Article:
Michigan Land Use Institute

Food & Farming / News & Views / Ag Forum: Learn About Food, Farms & Health on Oct. 10

Ag Forum: Learn About Food, Farms & Health on Oct. 10

Event will explore connection between healthy food and wellness

Food, Farms, Health | September 23, 2014 | By Diane Conners

About the Author


Diane Conners is a senior policy specialist at the nonprofit Michigan Land Use Institute, and coordinator of Food, Farms & Health. Other co-hosts are Munson Healthcare, MSU Extension, Traverse Bay Area Intermediate School District and the Northwest Michigan Food & Farming Network. Blue Cross Blue Shield of Michigan, Priority Health and Oryana Natural Foods Market are sponsors. Those wanting to make a weekend of it can also attend a community farm-to-table celebration on Oct. 11, Harvest@theCommons.
 

Recent Posts

Agriculture Forum: Food & Farming Network Summit shares stories

Food and Farming Network | April 17, 2015 | By Meghan McDermott

In Emmet County, a baker has found a nearby farmer to grow bread-quality wheat. Schools are serving more locally grown food. The Traverse Bay Area Intermediate School District is supporting teachers in farm-to-school and school-garden curriculum so that students learn reading, math and science while learning to love eating healthy food. These were just a few of the stories shared recently at the seventh annual Northwest Michigan Food & Farming Network Summit....

Guest View: Wind Works in Michigan

Wind power | February 10, 2015 | By Liesl Clark

The wind industry has come a long way in Michigan. Since the passage of a comprehensive energy statute in 2008 that included Michigan’s Renewable Portfolio Standard (RPS)—10 percent renewable energy from all the state’s utilities by 2015—costs have dropped at a remarkable rate....

Taste the Local Difference to Produce Magazine with 'Traverse'

TLD | February 3, 2015 | By MyNorth

New this year, MyNorth Media, publishers of Traverse, Northern Michigan’s Magazine, will produce Michigan Land Use Institute’s Taste the Local Difference as a magazine that combines the utility of the previous maps with fascinating stories and stunning photography of the Northern Michigan food scene....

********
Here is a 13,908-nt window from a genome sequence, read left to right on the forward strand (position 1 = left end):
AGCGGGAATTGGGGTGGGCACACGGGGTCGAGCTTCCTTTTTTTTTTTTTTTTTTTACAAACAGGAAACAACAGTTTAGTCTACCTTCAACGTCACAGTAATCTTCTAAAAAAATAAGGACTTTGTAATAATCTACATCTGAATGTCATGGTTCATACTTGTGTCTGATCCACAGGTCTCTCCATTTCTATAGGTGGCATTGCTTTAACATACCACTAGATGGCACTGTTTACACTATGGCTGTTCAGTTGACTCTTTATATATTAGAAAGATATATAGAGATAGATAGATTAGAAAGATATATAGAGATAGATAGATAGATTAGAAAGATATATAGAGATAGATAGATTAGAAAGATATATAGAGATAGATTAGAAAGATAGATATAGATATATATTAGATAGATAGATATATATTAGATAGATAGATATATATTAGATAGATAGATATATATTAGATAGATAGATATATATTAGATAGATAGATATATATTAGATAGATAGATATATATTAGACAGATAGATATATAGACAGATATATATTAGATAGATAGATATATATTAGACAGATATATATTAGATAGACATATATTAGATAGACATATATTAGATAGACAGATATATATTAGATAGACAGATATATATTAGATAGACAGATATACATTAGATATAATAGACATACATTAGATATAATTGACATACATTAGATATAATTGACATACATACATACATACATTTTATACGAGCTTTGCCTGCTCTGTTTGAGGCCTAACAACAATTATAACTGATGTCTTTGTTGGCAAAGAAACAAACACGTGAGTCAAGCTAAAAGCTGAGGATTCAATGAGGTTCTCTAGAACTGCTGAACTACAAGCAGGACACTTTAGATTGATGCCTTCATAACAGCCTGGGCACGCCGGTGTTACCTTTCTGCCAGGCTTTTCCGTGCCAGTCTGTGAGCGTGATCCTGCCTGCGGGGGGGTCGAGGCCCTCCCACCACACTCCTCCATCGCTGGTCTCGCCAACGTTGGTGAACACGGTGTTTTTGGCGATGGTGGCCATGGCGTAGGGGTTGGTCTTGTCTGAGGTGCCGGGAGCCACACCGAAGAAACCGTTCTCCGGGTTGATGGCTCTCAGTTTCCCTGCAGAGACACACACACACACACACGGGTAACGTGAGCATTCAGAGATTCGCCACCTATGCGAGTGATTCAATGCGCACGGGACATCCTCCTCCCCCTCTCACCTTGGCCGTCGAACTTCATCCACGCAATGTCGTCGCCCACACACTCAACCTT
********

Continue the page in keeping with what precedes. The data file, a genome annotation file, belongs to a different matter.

** This column originally appeared in the Sept. 20, 2014, edition of the Traverse City Record-Eagle

Diane Conners

It’s an old saying: An apple a day keeps the doctor away.

In the dizzying array of ever-evolving studies about which foods are healthiest, eating more fruits and vegetables is one fundamental piece of advice that health experts all agree is important in preventing chronic disease and living a vibrant, healthy life.

What if a doctor actually wrote prescriptions for patients to eat fruits and vegetables, and even had the ability to provide a coupon to spend at the farmers market? What if hospitals, schools, and senior meals programs purchased local food routinely, or found ways to use it as an opportunity to inspire patients, students, seniors, and families to eat healthier?

Could employers make it easy for employees to obtain locally grown food as a health benefit? And can we, as a community, find ways to support our schools in buying more local produce for their cafeterias, and to support our teachers in having resources to integrate local food and school gardens into curriculum? Schools, after all, are where children get up to two-thirds of their nutrition each day, and it’s where they establish eating habits for a lifetime.